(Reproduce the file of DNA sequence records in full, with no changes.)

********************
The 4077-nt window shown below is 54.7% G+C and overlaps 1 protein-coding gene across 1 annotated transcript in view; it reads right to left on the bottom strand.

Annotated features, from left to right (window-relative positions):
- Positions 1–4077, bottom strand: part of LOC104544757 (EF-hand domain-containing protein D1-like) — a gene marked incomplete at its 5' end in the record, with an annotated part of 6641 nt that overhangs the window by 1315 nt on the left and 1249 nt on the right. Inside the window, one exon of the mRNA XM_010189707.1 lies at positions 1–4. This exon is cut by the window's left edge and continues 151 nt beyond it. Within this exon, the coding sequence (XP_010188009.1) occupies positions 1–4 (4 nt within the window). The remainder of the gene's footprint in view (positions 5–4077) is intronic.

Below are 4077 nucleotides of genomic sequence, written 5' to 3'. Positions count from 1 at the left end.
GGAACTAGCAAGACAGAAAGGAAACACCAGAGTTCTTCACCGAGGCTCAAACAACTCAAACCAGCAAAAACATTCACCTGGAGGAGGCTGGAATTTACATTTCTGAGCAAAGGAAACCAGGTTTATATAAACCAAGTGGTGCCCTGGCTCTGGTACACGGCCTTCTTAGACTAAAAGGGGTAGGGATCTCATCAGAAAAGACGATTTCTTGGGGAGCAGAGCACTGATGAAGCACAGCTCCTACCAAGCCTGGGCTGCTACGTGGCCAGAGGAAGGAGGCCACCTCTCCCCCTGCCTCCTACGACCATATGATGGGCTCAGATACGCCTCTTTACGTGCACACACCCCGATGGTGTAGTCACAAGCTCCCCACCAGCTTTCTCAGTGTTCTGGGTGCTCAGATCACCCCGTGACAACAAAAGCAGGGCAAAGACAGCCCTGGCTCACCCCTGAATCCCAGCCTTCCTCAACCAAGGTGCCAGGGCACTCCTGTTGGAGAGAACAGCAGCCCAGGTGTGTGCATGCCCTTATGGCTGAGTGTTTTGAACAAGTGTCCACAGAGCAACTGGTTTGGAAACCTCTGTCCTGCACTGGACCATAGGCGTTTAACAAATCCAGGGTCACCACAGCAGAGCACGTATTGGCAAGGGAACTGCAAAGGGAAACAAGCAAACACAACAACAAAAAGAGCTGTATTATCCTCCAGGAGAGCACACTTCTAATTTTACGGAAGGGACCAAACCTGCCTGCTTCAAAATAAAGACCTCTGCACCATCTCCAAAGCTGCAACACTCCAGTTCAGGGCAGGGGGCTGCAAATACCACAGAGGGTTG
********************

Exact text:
The 4077-nt window shown below is 54.7% G+C and overlaps 1 protein-coding gene across 1 annotated transcript in view; it reads right to left on the bottom strand.

Annotated features, from left to right (window-relative positions):
- Positions 1–4077, bottom strand: part of LOC104544757 (EF-hand domain-containing protein D1-like) — a gene marked incomplete at its 5' end in the record, with an annotated part of 6641 nt that overhangs the window by 1315 nt on the left and 1249 nt on the right. Inside the window, one exon of the mRNA XM_010189707.1 lies at positions 1–4. This exon is cut by the window's left edge and continues 151 nt beyond it. Within this exon, the coding sequence (XP_010188009.1) occupies positions 1–4 (4 nt within the window). The remainder of the gene's footprint in view (positions 5–4077) is intronic.

Below are 4077 nucleotides of genomic sequence, written 5' to 3'. Positions count from 1 at the left end.
GGAACTAGCAAGACAGAAAGGAAACACCAGAGTTCTTCACCGAGGCTCAAACAACTCAAACCAGCAAAAACATTCACCTGGAGGAGGCTGGAATTTACATTTCTGAGCAAAGGAAACCAGGTTTATATAAACCAAGTGGTGCCCTGGCTCTGGTACACGGCCTTCTTAGACTAAAAGGGGTAGGGATCTCATCAGAAAAGACGATTTCTTGGGGAGCAGAGCACTGATGAAGCACAGCTCCTACCAAGCCTGGGCTGCTACGTGGCCAGAGGAAGGAGGCCACCTCTCCCCCTGCCTCCTACGACCATATGATGGGCTCAGATACGCCTCTTTACGTGCACACACCCCGATGGTGTAGTCACAAGCTCCCCACCAGCTTTCTCAGTGTTCTGGGTGCTCAGATCACCCCGTGACAACAAAAGCAGGGCAAAGACAGCCCTGGCTCACCCCTGAATCCCAGCCTTCCTCAACCAAGGTGCCAGGGCACTCCTGTTGGAGAGAACAGCAGCCCAGGTGTGTGCATGCCCTTATGGCTGAGTGTTTTGAACAAGTGTCCACAGAGCAACTGGTTTGGAAACCTCTGTCCTGCACTGGACCATAGGCGTTTAACAAATCCAGGGTCACCACAGCAGAGCACGTATTGGCAAGGGAACTGCAAAGGGAAACAAGCAAACACAACAACAAAAAGAGCTGTATTATCCTCCAGGAGAGCACACTTCTAATTTTACGGAAGGGACCAAACCTGCCTGCTTCAAAATAAAGACCTCTGCACCATCTCCAAAGCTGCAACACTCCAGTTCAGGGCAGGGGGCTGCAAATACCACAGAGGGTTG